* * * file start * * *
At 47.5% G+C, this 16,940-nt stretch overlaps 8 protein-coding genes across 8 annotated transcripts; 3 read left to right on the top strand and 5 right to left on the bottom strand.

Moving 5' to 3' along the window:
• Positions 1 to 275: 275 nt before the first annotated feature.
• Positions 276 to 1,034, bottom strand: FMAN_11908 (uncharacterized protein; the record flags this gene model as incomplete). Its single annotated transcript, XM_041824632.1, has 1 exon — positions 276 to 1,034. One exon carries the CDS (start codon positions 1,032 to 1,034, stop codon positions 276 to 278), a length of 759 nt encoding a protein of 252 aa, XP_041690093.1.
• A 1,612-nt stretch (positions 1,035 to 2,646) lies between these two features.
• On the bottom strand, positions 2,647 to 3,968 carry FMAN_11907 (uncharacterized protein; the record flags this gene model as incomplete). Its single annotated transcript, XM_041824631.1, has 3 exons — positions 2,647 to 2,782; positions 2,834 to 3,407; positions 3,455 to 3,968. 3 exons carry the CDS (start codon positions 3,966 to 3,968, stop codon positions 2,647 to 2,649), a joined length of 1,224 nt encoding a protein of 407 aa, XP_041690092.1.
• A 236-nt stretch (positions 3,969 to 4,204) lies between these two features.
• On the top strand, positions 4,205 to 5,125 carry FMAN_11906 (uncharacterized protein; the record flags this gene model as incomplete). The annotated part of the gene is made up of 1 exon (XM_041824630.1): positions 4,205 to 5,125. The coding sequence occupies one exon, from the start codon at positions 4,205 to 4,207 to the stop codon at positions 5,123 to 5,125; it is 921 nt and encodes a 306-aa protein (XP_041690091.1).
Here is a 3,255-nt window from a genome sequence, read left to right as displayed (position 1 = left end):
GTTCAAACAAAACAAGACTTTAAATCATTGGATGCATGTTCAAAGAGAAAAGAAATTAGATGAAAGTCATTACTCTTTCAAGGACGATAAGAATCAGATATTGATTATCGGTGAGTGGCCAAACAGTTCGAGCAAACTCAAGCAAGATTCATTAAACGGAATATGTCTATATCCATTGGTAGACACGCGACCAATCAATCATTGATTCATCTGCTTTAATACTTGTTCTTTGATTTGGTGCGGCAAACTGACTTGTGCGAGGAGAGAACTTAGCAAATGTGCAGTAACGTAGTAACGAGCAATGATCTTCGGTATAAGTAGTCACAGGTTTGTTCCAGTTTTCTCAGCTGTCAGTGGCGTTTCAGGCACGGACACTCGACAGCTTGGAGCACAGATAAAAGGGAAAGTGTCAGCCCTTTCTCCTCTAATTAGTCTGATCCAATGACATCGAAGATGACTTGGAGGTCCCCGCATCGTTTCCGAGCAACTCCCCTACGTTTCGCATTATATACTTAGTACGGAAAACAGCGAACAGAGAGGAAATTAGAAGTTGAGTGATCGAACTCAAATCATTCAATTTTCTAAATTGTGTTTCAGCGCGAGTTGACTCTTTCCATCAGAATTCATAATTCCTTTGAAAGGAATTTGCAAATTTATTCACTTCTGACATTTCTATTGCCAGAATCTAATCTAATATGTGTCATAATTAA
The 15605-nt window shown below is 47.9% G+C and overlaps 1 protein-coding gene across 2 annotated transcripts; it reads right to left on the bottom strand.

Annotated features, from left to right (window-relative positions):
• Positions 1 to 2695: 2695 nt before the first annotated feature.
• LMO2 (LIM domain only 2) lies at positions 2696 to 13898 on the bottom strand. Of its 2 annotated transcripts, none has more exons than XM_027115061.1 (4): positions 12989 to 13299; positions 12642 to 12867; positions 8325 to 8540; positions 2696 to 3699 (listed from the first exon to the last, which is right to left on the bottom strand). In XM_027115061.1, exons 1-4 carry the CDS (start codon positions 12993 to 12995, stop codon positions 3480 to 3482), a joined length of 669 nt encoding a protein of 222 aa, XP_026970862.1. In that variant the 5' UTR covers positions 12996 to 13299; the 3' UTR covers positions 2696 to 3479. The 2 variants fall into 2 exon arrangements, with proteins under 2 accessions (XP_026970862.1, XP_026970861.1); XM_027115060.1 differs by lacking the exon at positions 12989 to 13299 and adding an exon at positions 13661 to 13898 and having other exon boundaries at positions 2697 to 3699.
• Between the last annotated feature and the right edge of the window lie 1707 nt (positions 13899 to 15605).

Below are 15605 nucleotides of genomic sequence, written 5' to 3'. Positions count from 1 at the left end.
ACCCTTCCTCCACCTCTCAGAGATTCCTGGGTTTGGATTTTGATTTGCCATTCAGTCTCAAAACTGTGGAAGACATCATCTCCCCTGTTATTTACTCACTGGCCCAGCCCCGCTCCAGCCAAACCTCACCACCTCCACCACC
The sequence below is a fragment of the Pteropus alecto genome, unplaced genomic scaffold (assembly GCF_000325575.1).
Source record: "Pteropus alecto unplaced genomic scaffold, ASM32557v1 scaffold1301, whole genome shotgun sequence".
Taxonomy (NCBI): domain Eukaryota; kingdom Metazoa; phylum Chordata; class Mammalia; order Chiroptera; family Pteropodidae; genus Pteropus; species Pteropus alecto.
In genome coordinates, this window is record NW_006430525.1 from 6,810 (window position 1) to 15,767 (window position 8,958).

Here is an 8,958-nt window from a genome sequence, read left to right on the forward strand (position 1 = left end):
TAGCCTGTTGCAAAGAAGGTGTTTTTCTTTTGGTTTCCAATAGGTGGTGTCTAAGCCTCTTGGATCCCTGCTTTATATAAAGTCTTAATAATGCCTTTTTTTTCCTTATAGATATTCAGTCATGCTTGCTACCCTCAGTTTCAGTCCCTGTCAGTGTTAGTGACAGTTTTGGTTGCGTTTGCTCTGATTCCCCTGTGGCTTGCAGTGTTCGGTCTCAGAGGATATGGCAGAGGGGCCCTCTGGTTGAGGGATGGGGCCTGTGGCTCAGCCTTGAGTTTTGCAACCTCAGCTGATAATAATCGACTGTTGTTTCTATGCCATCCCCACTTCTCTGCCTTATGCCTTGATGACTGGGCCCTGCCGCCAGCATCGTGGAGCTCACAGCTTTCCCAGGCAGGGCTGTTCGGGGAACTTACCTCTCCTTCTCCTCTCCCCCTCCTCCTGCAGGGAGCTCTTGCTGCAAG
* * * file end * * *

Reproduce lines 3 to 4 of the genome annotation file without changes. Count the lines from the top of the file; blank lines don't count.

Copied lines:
• Positions 1 to 275: 275 nt before the first annotated feature.
• Positions 276 to 1,034, bottom strand: FMAN_11908 (uncharacterized protein; the record flags this gene model as incomplete). Its single annotated transcript, XM_041824632.1, has 1 exon — positions 276 to 1,034. One exon carries the CDS (start codon positions 1,032 to 1,034, stop codon positions 276 to 278), a length of 759 nt encoding a protein of 252 aa, XP_041690093.1.